Driving for a team that had reached the podium in the previous race, Vettel was fourth fastest in the opening practice session and second fastest in the third, then qualified seventh for his debut race. His first ever start didn’t go great, dropping to 11th, but he recovered to finish eighth.

Kubica was cleared to return at the next round so Vettel was not needed by the team again. But Red Bull chose to replace the underperforming Scott Speed at Toro Rosso and put Vettel in the car for the final seven races of 2007 and the entirety of the 2008 season.

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Vettel was often off the pace compared to Vitantonio Liuzzi over their first four weekends as team mates. The Japanese Grand Prix looked to mark a change in fortunes as Vettel achieved Toro Rosso’s best ever starting position of eighth on the grid. The Safety Car led the field for the first quarter of the wet race, and when the drivers were released Vettel jumped up to third, and after nine laps of racing he was in the lead as the top two pitted.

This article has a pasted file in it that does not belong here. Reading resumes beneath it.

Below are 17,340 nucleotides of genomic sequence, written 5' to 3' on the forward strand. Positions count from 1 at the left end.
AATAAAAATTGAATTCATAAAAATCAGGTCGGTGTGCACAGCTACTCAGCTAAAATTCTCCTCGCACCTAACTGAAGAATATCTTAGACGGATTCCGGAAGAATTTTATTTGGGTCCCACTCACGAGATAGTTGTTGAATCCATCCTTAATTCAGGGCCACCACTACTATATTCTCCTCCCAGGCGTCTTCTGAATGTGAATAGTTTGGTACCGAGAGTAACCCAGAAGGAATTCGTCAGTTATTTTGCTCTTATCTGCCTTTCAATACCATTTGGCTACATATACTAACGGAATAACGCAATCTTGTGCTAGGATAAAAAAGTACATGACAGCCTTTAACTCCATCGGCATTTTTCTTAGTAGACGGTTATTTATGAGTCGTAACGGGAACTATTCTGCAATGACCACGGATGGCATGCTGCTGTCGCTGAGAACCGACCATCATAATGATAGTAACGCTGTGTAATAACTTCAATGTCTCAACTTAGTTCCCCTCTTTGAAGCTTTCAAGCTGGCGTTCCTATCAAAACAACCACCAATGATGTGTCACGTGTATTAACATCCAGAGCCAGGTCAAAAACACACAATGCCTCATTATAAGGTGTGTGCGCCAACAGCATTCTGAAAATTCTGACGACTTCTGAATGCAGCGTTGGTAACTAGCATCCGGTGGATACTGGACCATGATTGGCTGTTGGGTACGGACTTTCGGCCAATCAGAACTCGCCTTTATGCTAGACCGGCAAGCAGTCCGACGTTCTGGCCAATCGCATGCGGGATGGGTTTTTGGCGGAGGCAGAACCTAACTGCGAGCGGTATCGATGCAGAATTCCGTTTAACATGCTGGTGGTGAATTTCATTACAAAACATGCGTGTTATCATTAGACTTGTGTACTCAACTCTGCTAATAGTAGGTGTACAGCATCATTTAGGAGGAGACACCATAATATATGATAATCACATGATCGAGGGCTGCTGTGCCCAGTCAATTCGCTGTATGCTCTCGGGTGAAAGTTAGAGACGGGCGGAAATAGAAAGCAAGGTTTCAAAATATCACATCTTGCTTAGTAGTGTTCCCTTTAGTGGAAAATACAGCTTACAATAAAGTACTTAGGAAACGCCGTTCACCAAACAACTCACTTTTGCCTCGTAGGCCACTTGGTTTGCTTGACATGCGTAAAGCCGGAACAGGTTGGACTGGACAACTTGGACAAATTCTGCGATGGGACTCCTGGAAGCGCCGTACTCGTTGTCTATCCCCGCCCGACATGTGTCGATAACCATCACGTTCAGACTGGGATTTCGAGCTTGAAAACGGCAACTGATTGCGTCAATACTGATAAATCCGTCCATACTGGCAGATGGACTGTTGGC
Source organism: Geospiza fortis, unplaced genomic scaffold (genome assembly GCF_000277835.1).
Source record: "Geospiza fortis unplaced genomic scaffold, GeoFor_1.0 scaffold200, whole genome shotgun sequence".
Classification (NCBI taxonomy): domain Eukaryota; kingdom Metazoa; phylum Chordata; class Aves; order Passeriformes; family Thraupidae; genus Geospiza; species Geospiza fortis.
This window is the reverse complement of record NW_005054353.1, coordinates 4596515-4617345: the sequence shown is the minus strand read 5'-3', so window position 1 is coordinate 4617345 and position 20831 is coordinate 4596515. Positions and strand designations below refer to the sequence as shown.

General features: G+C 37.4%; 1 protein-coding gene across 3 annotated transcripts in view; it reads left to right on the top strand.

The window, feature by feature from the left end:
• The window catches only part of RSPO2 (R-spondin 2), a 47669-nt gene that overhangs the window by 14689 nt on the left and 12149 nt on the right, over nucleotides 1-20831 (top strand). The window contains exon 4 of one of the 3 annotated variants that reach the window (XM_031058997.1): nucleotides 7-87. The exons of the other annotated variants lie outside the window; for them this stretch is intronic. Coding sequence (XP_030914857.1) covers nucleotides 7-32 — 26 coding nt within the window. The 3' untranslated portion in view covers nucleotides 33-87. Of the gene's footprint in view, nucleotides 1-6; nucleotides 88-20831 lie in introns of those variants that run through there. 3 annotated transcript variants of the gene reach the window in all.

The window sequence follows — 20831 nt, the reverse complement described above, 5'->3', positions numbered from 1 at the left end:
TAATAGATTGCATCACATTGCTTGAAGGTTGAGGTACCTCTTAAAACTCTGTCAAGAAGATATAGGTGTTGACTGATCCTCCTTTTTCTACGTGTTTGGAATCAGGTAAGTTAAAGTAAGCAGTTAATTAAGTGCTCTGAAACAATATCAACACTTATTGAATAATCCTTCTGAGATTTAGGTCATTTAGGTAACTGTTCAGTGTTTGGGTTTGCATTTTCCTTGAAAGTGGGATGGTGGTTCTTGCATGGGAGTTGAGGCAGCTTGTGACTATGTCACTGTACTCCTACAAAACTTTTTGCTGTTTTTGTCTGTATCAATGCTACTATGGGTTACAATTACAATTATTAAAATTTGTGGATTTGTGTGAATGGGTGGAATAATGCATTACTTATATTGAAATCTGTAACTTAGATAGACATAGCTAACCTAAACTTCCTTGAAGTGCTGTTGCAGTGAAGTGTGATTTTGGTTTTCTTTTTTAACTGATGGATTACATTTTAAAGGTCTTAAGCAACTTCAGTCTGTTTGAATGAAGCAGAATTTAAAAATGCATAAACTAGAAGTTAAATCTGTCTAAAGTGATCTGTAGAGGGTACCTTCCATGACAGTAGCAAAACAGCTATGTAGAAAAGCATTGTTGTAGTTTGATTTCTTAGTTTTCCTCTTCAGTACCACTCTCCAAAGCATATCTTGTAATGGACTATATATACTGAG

But his time at the front is not what Vettel is remembered for in that race. During another Safety Car period he crashed into the back of Red Bull’s Mark Webber in extremely low visibility conditions. At least de Vries didn’t crash into Max Verstappen this year…

Vettel rebounded from his Japanese GP error at the following Chinese Grand Prix despite a penalty for impeding in qualifying which left him 17th on the grid. Another wet race enabled him to shine in an otherwise uncompetitive car and he rose to finish fourth. This was only the second time in Toro Rosso’s history that they had scored points.